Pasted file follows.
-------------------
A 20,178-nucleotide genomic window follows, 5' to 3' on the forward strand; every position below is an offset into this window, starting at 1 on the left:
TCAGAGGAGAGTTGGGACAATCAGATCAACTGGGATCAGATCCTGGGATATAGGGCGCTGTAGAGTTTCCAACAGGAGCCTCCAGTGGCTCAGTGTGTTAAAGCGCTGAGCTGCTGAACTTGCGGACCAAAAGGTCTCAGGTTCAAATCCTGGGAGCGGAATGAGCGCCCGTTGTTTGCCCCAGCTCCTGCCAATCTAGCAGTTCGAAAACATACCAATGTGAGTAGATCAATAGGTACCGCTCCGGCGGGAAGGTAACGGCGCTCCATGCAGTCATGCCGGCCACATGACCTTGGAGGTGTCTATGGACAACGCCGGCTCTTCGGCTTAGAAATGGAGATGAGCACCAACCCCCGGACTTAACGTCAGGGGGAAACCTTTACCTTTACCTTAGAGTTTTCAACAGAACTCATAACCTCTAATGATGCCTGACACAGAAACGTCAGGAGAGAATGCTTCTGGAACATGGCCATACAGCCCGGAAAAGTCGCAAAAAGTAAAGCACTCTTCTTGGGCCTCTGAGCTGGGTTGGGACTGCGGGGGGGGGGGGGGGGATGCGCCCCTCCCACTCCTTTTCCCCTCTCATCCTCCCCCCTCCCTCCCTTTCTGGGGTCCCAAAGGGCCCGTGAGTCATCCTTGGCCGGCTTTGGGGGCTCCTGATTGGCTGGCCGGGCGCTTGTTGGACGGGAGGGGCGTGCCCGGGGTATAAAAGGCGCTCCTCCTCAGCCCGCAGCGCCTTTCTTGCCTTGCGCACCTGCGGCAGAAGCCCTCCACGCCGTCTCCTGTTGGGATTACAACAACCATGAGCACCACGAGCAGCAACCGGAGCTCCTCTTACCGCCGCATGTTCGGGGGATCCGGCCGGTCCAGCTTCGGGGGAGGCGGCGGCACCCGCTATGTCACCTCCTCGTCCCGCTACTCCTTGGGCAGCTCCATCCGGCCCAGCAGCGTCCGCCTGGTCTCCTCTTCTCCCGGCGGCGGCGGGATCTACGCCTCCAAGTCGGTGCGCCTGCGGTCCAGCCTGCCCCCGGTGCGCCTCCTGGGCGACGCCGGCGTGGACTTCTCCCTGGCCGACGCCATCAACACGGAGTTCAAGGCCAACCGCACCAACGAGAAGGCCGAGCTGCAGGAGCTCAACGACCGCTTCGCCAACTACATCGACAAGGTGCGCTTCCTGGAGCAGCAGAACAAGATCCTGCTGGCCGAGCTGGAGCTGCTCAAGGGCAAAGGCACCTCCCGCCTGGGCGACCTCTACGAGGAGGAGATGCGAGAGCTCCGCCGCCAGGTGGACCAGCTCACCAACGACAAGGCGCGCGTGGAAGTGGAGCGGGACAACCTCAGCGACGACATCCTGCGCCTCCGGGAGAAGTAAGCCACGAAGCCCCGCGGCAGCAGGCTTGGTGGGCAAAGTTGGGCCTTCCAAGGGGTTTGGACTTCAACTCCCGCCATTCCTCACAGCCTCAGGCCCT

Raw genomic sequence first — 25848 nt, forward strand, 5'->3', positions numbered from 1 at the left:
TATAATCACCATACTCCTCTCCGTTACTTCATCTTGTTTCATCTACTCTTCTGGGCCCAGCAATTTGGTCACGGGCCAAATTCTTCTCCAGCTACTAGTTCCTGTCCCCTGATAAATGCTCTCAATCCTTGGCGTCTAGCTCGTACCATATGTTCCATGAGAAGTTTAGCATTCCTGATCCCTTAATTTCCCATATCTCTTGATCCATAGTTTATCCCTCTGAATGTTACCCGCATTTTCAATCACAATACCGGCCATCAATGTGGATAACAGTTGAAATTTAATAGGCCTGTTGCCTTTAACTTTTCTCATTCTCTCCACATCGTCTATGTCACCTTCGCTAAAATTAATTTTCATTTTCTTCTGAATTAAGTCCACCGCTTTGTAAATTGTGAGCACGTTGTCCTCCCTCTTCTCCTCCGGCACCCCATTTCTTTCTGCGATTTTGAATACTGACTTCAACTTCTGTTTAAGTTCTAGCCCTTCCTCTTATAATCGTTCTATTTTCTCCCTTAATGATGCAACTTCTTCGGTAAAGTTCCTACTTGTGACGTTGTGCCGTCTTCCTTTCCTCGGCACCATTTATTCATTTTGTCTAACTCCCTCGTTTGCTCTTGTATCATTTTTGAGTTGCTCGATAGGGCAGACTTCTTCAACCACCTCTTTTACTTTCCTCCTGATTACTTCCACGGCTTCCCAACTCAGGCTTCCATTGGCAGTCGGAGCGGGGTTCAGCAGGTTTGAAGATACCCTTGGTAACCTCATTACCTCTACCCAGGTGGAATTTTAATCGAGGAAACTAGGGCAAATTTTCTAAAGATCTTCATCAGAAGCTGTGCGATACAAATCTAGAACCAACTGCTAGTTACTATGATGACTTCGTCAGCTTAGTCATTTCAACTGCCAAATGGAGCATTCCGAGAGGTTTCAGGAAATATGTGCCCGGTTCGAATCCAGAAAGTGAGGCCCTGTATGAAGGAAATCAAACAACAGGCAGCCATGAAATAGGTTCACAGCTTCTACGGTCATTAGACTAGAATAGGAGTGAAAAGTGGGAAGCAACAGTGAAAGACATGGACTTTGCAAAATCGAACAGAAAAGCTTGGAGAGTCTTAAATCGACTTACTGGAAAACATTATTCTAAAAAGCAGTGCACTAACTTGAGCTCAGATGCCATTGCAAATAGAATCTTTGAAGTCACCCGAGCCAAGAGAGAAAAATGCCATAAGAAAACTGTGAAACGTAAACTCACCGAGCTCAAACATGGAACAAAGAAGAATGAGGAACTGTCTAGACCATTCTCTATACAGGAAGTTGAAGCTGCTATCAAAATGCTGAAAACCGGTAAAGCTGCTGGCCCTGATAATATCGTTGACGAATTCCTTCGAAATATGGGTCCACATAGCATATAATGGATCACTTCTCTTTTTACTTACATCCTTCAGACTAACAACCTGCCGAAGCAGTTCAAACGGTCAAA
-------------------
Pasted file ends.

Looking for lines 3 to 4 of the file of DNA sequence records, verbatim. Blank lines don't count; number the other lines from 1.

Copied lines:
Raw genomic sequence first — 25848 nt, forward strand, 5'->3', positions numbered from 1 at the left:
TATAATCACCATACTCCTCTCCGTTACTTCATCTTGTTTCATCTACTCTTCTGGGCCCAGCAATTTGGTCACGGGCCAAATTCTTCTCCAGCTACTAGTTCCTGTCCCCTGATAAATGCTCTCAATCCTTGGCGTCTAGCTCGTACCATATGTTCCATGAGAAGTTTAGCATTCCTGATCCCTTAATTTCCCATATCTCTTGATCCATAGTTTATCCCTCTGAATGTTACCCGCATTTTCAATCACAATACCGGCCATCAATGTGGATAACAGTTGAAATTTAATAGGCCTGTTGCCTTTAACTTTTCTCATTCTCTCCACATCGTCTATGTCACCTTCGCTAAAATTAATTTTCATTTTCTTCTGAATTAAGTCCACCGCTTTGTAAATTGTGAGCACGTTGTCCTCCCTCTTCTCCTCCGGCACCCCATTTCTTTCTGCGATTTTGAATACTGACTTCAACTTCTGTTTAAGTTCTAGCCCTTCCTCTTATAATCGTTCTATTTTCTCCCTTAATGATGCAACTTCTTCGGTAAAGTTCCTACTTGTGACGTTGTGCCGTCTTCCTTTCCTCGGCACCATTTATTCATTTTGTCTAACTCCCTCGTTTGCTCTTGTATCATTTTTGAGTTGCTCGATAGGGCAGACTTCTTCAACCACCTCTTTTACTTTCCTCCTGATTACTTCCACGGCTTCCCAACTCAGGCTTCCATTGGCAGTCGGAGCGGGGTTCAGCAGGTTTGAAGATACCCTTGGTAACCTCATTACCTCTACCCAGGTGGAATTTTAATCGAGGAAACTAGGGCAAATTTTCTAAAGATCTTCATCAGAAGCTGTGCGATACAAATCTAGAACCAACTGCTAGTTACTATGATGACTTCGTCAGCTTAGTCATTTCAACTGCCAAATGGAGCATTCCGAGAGGTTTCAGGAAATATGTGCCCGGTTCGAATCCAGAAAGTGAGGCCCTGTATGAAGGAAATCAAACAACAGGCAGCCATGAAATAGGTTCACAGCTTCTACGGTCATTAGACTAGAATAGGAGTGAAAAGTGGGAAGCAACAGTGAAAGACATGGACTTTGCAAAATCGAACAGAAAAGCTTGGAGAGTCTTAAATCGACTTACTGGAAAACATTATTCTAAAAAGCAGTGCACTAACTTGAGCTCAGATGCCATTGCAAATAGAATCTTTGAAGTCACCCGAGCCAAGAGAGAAAAATGCCATAAGAAAACTGTGAAACGTAAACTCACCGAGCTCAAACATGGAACAAAGAAGAATGAGGAACTGTCTAGACCATTCTCTATACAGGAAGTTGAAGCTGCTATCAAAATGCTGAAAACCGGTAAAGCTGCTGGCCCTGATAATATCGTTGACGAATTCCTTCGAAATATGGGTCCACATAGCATATAATGGATCACTTCTCTTTTTACTTACATCCTTCAGACTAACAACCTGCCGAAGCAGTTCAAACGGTCAAA